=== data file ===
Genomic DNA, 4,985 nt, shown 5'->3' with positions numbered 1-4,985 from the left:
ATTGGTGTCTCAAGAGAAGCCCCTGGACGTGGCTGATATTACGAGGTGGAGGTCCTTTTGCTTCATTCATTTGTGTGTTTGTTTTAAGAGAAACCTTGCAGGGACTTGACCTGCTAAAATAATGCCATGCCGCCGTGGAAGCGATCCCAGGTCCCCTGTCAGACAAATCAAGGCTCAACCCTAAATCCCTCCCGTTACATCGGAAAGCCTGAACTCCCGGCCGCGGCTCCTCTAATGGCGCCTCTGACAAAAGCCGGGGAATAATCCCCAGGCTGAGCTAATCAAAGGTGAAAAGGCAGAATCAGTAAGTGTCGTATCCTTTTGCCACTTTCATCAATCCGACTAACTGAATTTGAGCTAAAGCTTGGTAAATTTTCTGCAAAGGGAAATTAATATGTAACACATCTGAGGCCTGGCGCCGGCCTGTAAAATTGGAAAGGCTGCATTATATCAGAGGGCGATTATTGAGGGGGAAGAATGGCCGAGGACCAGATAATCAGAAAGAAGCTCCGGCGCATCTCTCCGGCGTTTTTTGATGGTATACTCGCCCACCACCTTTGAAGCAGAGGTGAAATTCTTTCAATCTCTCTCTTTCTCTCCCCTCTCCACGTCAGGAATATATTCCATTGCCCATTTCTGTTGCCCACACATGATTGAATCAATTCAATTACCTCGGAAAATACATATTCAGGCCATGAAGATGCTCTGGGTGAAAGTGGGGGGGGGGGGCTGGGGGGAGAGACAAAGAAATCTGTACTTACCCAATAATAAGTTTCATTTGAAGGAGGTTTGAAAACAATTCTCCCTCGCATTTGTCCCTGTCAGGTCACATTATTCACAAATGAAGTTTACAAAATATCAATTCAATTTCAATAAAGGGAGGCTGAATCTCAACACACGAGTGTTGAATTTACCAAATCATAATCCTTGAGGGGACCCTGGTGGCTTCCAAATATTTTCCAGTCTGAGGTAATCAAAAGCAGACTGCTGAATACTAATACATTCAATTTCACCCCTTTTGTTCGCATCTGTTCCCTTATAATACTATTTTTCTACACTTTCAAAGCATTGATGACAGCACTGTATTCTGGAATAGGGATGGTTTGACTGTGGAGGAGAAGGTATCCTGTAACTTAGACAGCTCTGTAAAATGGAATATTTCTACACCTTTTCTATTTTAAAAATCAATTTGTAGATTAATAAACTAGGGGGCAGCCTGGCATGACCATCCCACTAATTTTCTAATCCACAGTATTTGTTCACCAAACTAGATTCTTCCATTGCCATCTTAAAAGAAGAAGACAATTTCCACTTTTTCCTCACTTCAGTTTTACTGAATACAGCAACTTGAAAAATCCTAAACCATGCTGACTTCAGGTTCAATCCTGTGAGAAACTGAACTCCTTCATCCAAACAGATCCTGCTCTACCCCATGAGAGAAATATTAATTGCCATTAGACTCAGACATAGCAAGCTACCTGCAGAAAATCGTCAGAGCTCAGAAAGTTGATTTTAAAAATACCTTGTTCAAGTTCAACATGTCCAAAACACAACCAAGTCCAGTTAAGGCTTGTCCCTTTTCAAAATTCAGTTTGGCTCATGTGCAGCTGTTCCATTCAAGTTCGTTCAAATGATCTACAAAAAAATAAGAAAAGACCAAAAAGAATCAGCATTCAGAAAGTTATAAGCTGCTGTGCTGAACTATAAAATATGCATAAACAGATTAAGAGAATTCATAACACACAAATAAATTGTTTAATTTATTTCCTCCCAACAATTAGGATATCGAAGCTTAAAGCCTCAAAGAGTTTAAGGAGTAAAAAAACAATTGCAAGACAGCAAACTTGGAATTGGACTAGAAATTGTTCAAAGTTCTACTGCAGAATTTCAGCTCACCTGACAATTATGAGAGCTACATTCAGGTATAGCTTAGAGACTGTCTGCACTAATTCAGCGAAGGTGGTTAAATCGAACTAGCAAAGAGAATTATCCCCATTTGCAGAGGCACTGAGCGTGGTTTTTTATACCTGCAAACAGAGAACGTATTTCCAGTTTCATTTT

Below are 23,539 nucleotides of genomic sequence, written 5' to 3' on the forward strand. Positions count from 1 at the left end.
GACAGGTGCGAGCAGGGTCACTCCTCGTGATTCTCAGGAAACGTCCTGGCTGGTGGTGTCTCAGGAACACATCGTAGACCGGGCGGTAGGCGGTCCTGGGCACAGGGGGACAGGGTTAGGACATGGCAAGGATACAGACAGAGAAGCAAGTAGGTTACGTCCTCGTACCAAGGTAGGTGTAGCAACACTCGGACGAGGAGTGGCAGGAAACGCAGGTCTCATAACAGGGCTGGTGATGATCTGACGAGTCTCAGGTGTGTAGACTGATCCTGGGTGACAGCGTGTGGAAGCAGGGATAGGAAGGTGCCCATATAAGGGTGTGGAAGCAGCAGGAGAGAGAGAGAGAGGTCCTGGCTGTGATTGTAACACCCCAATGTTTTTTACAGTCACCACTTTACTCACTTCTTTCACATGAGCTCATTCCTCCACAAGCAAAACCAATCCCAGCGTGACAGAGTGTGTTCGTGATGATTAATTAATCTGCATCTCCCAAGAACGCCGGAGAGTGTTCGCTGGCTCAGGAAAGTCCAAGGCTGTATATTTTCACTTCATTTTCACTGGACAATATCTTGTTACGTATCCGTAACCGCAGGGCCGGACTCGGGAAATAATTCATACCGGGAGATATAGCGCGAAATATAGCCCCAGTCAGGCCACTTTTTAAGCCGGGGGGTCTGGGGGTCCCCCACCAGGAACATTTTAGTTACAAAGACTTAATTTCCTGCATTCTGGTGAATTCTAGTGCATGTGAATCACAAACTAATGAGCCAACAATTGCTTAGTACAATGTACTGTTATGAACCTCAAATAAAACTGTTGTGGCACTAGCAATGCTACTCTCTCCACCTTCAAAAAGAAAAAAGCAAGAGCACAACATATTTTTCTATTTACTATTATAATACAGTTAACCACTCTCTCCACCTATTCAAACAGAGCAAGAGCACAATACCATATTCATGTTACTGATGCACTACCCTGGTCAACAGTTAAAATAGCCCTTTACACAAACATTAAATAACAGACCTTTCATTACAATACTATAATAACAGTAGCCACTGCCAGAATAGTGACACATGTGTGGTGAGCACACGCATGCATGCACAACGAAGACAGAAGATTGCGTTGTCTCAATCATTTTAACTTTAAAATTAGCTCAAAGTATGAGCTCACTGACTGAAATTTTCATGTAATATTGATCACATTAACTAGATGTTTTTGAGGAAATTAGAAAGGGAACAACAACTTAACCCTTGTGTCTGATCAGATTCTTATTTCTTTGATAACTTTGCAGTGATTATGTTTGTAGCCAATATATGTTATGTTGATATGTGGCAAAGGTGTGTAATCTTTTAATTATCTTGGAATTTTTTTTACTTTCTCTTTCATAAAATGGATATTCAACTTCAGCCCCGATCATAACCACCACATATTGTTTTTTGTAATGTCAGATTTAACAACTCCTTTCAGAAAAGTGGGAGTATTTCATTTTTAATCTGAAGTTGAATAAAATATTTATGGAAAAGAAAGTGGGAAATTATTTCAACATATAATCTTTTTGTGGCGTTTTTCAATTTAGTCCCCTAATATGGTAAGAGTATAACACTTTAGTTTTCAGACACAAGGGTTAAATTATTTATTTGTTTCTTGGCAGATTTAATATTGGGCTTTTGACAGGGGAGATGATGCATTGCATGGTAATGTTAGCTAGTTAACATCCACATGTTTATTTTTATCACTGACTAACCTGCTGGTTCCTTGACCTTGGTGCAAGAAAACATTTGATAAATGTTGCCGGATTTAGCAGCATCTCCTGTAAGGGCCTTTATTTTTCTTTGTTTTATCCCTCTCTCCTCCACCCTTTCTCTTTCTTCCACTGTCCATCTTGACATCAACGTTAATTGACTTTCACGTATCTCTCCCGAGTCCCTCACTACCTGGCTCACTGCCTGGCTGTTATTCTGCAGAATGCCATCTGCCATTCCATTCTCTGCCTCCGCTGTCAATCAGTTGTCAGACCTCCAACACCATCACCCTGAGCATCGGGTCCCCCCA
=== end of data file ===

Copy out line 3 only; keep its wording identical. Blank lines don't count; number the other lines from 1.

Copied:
Below are 23,539 nucleotides of genomic sequence, written 5' to 3' on the forward strand. Positions count from 1 at the left end.